Unsteady State Heat Transfer Transient Heat Conduction Characteristic Length Useful Tables Approximate Analytical Solutions
Bowen-Harris, Eva, Executive Producer has reference to this Academic Journal, PHwiki organized this Journal Unsteady State Heat TransferHT3: Experimental Studies of Thermal Diffusivities in addition to Heat Transfer Coefficients Transient Heat ConductionMany heat conduction problems encountered in engineering applicationsinvolve time as in independent variable. The goal of analysis is to determine the variation of the temperature as a function of time in addition to position T (x, t) within the heat conducting body. In general, we deal with conducting bodies in a three dimensional Euclidean space in a suitable set of coordinates (x R3) in addition to the goal is to predict the evolution of the temperature field as long as future times (t > 0).Here we investigate solutions to selected special cases of the following as long as m of the heat equationSolutions to the above equation must be obtained that also satisfy suitable initial in addition to boundary conditions.Example: Point Thermal Explosion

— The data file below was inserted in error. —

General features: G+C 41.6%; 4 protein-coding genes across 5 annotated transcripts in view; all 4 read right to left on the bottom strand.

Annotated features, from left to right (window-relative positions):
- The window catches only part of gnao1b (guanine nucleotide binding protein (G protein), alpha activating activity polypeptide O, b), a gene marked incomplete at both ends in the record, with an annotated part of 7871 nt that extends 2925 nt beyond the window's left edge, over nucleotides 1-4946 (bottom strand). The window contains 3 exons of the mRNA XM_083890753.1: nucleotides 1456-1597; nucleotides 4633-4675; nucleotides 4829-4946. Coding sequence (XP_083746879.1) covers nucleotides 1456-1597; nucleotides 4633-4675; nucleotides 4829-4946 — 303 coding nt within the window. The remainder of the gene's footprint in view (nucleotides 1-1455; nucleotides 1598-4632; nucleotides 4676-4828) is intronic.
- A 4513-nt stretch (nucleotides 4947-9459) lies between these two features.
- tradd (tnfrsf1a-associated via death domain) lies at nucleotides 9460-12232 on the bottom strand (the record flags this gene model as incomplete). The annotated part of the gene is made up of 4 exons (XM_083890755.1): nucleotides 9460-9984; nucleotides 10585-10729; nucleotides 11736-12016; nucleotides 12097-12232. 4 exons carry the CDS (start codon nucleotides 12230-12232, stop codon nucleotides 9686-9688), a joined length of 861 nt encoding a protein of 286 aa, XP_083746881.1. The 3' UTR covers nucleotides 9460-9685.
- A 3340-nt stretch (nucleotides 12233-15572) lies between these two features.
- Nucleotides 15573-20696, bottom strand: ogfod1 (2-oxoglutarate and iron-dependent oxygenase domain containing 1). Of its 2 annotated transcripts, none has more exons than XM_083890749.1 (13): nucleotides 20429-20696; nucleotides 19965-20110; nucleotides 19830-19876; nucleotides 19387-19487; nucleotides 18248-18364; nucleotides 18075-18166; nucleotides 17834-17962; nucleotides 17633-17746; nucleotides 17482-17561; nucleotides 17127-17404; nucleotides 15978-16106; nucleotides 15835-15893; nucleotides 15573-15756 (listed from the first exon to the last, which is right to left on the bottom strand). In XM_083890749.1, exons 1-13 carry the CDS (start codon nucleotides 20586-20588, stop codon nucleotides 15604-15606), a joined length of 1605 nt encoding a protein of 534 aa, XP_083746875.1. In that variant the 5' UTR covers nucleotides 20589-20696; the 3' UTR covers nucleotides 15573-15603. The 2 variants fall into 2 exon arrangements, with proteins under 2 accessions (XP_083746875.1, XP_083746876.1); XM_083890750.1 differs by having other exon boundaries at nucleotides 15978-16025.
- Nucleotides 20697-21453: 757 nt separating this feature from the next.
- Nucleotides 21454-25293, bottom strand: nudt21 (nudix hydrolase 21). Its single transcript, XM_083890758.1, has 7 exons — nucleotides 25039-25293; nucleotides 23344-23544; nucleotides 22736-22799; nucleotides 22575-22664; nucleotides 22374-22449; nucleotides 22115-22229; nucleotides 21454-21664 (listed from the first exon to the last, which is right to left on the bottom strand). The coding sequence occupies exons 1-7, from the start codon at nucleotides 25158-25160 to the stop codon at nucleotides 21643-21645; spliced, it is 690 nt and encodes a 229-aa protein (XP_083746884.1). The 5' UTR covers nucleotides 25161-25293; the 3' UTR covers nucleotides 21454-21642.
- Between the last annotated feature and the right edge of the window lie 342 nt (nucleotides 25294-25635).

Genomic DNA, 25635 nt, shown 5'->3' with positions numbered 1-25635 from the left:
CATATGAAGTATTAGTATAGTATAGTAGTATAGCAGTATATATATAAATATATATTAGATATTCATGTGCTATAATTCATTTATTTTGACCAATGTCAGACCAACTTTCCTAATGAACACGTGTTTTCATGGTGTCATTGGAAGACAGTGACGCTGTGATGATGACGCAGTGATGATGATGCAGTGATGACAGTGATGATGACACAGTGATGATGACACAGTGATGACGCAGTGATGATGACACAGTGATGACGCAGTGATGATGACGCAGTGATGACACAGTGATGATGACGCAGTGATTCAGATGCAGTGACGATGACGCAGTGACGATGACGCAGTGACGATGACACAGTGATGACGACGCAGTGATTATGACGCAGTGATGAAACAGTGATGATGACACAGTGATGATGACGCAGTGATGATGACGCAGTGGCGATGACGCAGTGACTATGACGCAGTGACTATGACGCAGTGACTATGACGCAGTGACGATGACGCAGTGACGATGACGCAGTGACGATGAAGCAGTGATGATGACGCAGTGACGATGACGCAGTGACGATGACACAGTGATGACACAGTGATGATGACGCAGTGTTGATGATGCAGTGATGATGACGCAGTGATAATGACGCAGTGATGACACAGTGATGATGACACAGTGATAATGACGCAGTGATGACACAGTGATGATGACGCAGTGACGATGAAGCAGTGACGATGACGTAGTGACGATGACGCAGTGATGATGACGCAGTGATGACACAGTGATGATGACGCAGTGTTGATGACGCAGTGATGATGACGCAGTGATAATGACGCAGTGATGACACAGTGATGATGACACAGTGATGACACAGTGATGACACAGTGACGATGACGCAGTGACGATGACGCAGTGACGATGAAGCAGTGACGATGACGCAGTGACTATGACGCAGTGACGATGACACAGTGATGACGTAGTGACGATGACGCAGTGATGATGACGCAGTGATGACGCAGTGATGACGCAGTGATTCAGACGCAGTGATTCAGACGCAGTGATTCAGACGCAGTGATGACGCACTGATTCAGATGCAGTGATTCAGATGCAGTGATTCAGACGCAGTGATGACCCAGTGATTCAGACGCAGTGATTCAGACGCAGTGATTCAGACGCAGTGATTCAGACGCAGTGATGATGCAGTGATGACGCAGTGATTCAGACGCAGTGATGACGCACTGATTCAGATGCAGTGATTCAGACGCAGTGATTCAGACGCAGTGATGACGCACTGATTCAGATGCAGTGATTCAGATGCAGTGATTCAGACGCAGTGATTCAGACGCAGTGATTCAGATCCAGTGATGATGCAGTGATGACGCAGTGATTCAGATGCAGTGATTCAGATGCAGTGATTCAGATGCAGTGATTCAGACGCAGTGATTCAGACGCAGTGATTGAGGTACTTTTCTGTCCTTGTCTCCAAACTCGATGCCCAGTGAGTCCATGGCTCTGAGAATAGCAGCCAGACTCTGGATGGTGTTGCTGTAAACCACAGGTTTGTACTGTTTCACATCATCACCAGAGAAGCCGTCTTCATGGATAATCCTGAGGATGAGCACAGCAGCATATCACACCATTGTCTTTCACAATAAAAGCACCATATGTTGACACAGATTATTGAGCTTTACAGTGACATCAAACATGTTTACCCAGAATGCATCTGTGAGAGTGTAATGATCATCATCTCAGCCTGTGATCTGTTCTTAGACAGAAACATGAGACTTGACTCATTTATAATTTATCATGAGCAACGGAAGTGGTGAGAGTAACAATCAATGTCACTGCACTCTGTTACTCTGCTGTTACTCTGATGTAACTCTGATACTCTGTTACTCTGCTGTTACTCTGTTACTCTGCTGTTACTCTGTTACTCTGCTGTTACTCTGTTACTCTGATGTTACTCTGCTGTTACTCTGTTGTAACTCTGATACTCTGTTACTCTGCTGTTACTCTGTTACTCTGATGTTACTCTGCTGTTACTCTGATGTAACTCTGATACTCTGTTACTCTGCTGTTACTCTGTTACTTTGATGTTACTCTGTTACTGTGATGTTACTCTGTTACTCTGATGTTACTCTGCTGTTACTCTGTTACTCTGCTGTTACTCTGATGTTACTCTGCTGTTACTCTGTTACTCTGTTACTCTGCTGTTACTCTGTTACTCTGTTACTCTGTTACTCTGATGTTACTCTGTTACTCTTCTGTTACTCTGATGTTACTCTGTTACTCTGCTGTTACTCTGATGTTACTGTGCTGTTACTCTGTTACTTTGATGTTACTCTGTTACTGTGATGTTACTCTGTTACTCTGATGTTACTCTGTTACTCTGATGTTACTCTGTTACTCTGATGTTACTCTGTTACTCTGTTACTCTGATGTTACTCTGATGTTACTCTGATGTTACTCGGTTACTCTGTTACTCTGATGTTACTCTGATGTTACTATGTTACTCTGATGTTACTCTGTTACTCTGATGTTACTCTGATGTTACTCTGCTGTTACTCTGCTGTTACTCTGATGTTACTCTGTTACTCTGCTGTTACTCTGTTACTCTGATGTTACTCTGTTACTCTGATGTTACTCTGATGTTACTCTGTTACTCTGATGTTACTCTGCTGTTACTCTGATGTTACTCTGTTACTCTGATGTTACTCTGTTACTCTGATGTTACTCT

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One-Dimensional ProblemsImposed Boundary Temperature in Cartesian Coordinates: A simple but important conduction heattransfer problem consists of determining the temperature history inside a solid flat wall which is quenched from a high temperature. More specifically, consider the homogeneous problem of finding the one-dimensional temperature distribution inside a slab of thickness L in addition to thermal diffusivity a, initially at some specified temperature T (x, 0) = f(x) in addition to exposed to heat extraction at its boundaries x = 0 in addition to x = L such that T (0, t) = T (L, t) = 0 (Dirichlet homogeneous conditions), as long as t > 0. The thermal properties are assumed constant.Convection at the Boundary in Cartesian Coordinates: Same geometry BUT the boundary conditionsspecify values of the normal derivative of the temperature or when linear combinations of the normal derivative in addition to the temperature itself are used. Consider the homogeneous problem of transient heat conduction in a slab initially at a temperature T = f(x) in addition to subject to convection losses into a medium at T = 0 at x = 0 in addition to x = L. Convection heat transfer coefficients at x = 0 in addition to x = L are, respectively h1 in addition to h2. Assume the thermal conductivity of the slab k is constant.Imposed Boundary Temperature in addition to Convection at the Boundary in Cylindrical Coordinates:a long cylinder (radius r = b) initially at T = f(r) whose surface temperature is made equal to zero as long as t > 0. A long cylinder (radius r = b) initially at T = f(r) is exposed to a cooling medium which extracts heat uni as long as mly from its surface.Imposed Boundary Temperature in addition to Convection at the Boundary in Spherical Coordinates:quenching problem where a sphere (radius r = b) initially at T = f(r) whose surface temperature is made equal to zero as long as t > 0.Consider a sphere with initial temperature T (r, 0) = f(r) in addition to dissipating heat by convection into a medium at its surface r = b.Characteristic LengthFirst Problem: Slab/Convection The first problem is the 1D transient homogeneous heat conduction in a plate of span L froman initial temperature Ti in addition to with one boundary insulated in addition to the other subjected to a convective heat flux condition into a surrounding environment at T. This problem is equivalent to the quenching of a slab of span 2L with identical heat convection at the external boundaries x = L in addition to x = L).The mathematical as long as mulation of the problem is to find T (x, t) such that:Boundary conditions: Initial conditions: as long as all x when t = 0, Introduction of the following non dimensional parameters simplifies the mathematical as long as mulation of the problem. The dimensionless distance (X), time (t) in addition to temperature (q): in addition to a Biot number: The Biot number (Bi) is a dimensionless number used in heat transfer calculations. It is named after the French physicist Jean-Baptiste Biot (17741862), in addition to gives a simple index of the ratio of the heat transfer resistances inside (1/k) of in addition to at the surface of a body (1/hL).Biot number smaller than 0.1 imply that the heat conduction inside the body is much faster than the heat convection away from its surface, in addition to temperature gradients are negligible inside of it.